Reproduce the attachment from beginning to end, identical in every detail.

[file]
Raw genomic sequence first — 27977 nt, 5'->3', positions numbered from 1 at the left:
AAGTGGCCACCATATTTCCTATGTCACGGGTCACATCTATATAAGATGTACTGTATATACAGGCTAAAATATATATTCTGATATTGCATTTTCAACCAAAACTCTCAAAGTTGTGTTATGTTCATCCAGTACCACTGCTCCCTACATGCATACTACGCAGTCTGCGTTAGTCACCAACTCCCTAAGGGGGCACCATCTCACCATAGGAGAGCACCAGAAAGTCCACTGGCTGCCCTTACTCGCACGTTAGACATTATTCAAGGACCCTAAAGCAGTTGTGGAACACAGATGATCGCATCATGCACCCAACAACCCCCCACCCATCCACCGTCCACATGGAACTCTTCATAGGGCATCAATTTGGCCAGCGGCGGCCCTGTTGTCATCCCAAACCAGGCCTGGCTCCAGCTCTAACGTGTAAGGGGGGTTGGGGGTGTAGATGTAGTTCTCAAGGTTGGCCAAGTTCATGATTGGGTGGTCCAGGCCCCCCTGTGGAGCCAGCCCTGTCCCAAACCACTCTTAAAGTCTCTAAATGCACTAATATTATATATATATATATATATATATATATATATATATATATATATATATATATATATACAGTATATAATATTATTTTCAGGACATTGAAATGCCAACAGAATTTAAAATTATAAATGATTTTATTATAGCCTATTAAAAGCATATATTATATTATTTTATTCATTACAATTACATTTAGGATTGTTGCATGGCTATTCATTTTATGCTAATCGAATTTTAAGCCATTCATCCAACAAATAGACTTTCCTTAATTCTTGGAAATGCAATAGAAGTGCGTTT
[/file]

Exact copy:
Raw genomic sequence first — 27977 nt, 5'->3', positions numbered from 1 at the left:
AAGTGGCCACCATATTTCCTATGTCACGGGTCACATCTATATAAGATGTACTGTATATACAGGCTAAAATATATATTCTGATATTGCATTTTCAACCAAAACTCTCAAAGTTGTGTTATGTTCATCCAGTACCACTGCTCCCTACATGCATACTACGCAGTCTGCGTTAGTCACCAACTCCCTAAGGGGGCACCATCTCACCATAGGAGAGCACCAGAAAGTCCACTGGCTGCCCTTACTCGCACGTTAGACATTATTCAAGGACCCTAAAGCAGTTGTGGAACACAGATGATCGCATCATGCACCCAACAACCCCCCACCCATCCACCGTCCACATGGAACTCTTCATAGGGCATCAATTTGGCCAGCGGCGGCCCTGTTGTCATCCCAAACCAGGCCTGGCTCCAGCTCTAACGTGTAAGGGGGGTTGGGGGTGTAGATGTAGTTCTCAAGGTTGGCCAAGTTCATGATTGGGTGGTCCAGGCCCCCCTGTGGAGCCAGCCCTGTCCCAAACCACTCTTAAAGTCTCTAAATGCACTAATATTATATATATATATATATATATATATATATATATATATATATATATATATATATATACAGTATATAATATTATTTTCAGGACATTGAAATGCCAACAGAATTTAAAATTATAAATGATTTTATTATAGCCTATTAAAAGCATATATTATATTATTTTATTCATTACAATTACATTTAGGATTGTTGCATGGCTATTCATTTTATGCTAATCGAATTTTAAGCCATTCATCCAACAAATAGACTTTCCTTAATTCTTGGAAATGCAATAGAAGTGCGTTT